The 2014 William Matthews Poetry Prize

We are now considering submissions for the 2014 William Matthews Poetry Prize!

Final Judge for 2014: Billy Collins

First Place: $1,000, publication in Asheville Poetry Review, and a featured reading at Malaprop’s Bookstore in Asheville

Second Place: $250, publication, and a featured reading at Malaprop’s Bookstore

Third Place: publication and a featured reading at Malaprop’s Bookstore

The final judging process will be “blind” (all identifying information will be removed from the poems).

All submissions will be considered for publication.

Postmark Deadline: January 15, 2014

Send 3 poems, any style, any theme, any length, with a $20 entry fee (payable to Asheville Poetry Review) to:

William Matthews Poetry Prize
c/o Asheville Poetry Review
PO Box 7086
Asheville, NC 28802

The editors at Asheville Poetry Review are pleased to announce the William Matthews Poetry Prize recipients for 2013. Patricia Smith was the final judge.

Bart Rawlinson, from Forestville, CA, was awarded first prize for his poem, “Jonah and Mr. Bones,” and will receive $1000, plus publication in the next issue of Asheville Poetry Review (Vol. 20, Issue 23, 2013), which will be released in November, 2013.

Second prize is awarded to Shelley Puhak of Baltimore, MD for her poem, “On High School Reunions and Hurricane Agnes.” She will receive $250 as well as publication.

David Brendan Hopes, from Asheville, NC, was the third prize recipient for his poem “Spade,” and he will also be published in our next issue.

All three authors will be featured at a reading at Malaprop’s Bookstore in Asheville, NC this summer.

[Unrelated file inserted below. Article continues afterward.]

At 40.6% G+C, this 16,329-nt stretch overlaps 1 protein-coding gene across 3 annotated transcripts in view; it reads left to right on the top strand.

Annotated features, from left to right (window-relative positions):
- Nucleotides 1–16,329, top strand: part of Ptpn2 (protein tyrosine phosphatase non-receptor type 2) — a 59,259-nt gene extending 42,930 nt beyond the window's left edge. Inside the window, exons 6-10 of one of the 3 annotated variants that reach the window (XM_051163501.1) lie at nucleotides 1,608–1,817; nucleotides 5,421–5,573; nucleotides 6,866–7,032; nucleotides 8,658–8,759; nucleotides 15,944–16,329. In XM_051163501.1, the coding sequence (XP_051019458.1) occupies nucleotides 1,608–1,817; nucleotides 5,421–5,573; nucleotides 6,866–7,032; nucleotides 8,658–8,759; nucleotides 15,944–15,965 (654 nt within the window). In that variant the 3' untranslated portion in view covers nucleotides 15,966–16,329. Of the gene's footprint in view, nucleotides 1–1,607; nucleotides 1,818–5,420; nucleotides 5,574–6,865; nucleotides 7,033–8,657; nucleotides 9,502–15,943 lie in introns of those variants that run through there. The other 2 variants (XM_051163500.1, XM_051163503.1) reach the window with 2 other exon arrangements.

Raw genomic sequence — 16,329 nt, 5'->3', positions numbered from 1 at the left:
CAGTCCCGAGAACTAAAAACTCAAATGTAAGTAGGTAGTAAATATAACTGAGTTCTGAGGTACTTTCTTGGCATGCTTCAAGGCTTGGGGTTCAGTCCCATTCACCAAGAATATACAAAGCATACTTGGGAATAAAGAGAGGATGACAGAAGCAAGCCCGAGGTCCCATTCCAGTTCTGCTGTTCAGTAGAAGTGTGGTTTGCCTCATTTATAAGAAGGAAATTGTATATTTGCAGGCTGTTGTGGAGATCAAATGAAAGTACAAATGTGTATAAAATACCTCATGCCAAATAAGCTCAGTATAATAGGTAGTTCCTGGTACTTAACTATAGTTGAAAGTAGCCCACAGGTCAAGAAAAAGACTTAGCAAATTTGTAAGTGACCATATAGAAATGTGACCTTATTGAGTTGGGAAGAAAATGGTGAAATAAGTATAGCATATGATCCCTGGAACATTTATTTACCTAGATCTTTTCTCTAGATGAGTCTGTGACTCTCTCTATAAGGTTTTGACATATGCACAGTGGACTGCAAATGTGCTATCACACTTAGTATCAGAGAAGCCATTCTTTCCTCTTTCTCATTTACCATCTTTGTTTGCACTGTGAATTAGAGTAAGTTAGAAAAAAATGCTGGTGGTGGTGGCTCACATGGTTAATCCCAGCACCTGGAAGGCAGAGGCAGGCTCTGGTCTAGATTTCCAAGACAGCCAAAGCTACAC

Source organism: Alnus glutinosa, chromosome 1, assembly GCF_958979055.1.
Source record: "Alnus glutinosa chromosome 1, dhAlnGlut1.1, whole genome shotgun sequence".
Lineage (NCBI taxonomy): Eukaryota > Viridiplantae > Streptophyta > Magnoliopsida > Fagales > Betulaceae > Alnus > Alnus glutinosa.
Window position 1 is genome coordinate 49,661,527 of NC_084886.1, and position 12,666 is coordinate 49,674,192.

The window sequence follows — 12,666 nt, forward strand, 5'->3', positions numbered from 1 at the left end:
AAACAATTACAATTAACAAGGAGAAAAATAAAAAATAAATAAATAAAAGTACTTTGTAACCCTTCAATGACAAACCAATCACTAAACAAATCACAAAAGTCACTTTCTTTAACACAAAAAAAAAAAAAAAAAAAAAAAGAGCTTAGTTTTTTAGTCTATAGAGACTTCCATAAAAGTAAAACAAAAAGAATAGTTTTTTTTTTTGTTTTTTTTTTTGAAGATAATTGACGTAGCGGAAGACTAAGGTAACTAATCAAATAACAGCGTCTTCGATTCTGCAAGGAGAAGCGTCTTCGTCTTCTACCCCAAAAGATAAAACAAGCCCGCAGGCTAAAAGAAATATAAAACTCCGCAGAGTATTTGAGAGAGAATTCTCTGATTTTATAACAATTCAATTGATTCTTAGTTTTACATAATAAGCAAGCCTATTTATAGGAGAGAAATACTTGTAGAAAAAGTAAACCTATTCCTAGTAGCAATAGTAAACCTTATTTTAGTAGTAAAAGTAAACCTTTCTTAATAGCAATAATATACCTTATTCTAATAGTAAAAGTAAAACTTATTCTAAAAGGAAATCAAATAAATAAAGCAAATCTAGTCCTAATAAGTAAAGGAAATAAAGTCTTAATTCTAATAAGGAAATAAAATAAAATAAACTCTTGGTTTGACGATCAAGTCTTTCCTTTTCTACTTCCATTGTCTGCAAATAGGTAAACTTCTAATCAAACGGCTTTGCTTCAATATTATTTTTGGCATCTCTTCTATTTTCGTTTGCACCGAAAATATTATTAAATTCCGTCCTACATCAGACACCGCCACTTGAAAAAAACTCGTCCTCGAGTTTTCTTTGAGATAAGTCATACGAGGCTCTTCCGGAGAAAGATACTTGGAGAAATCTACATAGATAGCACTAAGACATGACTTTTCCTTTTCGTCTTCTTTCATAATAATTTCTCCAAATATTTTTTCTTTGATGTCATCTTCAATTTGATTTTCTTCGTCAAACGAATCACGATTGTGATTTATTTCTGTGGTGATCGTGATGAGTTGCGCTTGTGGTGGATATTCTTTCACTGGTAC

Bart Rawlinson is the recipient of the Joseph Henry Jackson Literary Award, the Robert Browning Prize for Dramatic Monologue, and the Eugene Ruggles Poetry Prize, among other awards. He is an Associate Professor of English at Mendocino College in Northern California. He lives in Forestville with his partner Bill Boucher.

Shelley Puhak’s second collection, Guinevere in Baltimore, was selected by Charles Simic for the Anthony Hecht Prize and is forthcoming in fall 2013. Her first collection, Stalin in Aruba, was awarded the 2010 Towson Prize for Literature. Her poems have appeared in many journals, including Alaska Quarterly Review, Beloit Poetry Journal, Carolina Quarterly, and New South. She is assistant professor at Notre Dame of Maryland University and lives in Baltimore with her husband and son.

David Brendan Hopes grew up in Northeastern Ohio, and has come to rest in western North Carolina, where he is Professor of Literature and Language at UNC Asheville. He has written extensively about both nature and art, and is currently pursuing a career as a playwright, which the skills of a poet make easier than it might otherwise be. Winner of the Juniper and Saxifrage prizes in poetry, he is founder and artistic director of the Black Swan Theater.

Asheville Poetry Review will accept entries for the fourth annual William Matthews Poetry Prize from September 15, 2013 through January 15, 2014.

Back issue content recently added

The Asheville Poetry Review website is in the process of an all-inclusive update. Our mission is to make all of the content of our back issues available online, creating an archive that contains the complete publishing history of our first fifteen years, dating from our first issue, published in June 1994. We thank you for your patience as we update this site.

Below you’ll find links to the most recently added poetry, reviews, essays and interviews.

John Wood  •  from November 20, 2010

The Angels of Our Expectations

John Wood  •  from November 20, 2010

The Fiction of History

John Wood  •  from November 20, 2010

Double Elegy: for a Child, for an Old Man

Dede Wilson  •  from November 20, 2010

Morning Of The Duel

Dede Wilson  •  from November 20, 2010


Daniel Westover  •  from November 20, 2010

Of Flesh and Heaven

Charles Harper Webb  •  from November 20, 2010

Never Too Late

Simon Perchik  •  from December 4, 2010


Virgil  •  from November 19, 2010

For Camilla Wren McDaniel

— translated from the Latin by A. E. Stallings

Rafael Soto Verges  •  from November 19, 2010


— translated from the Spanish by Louis Bourne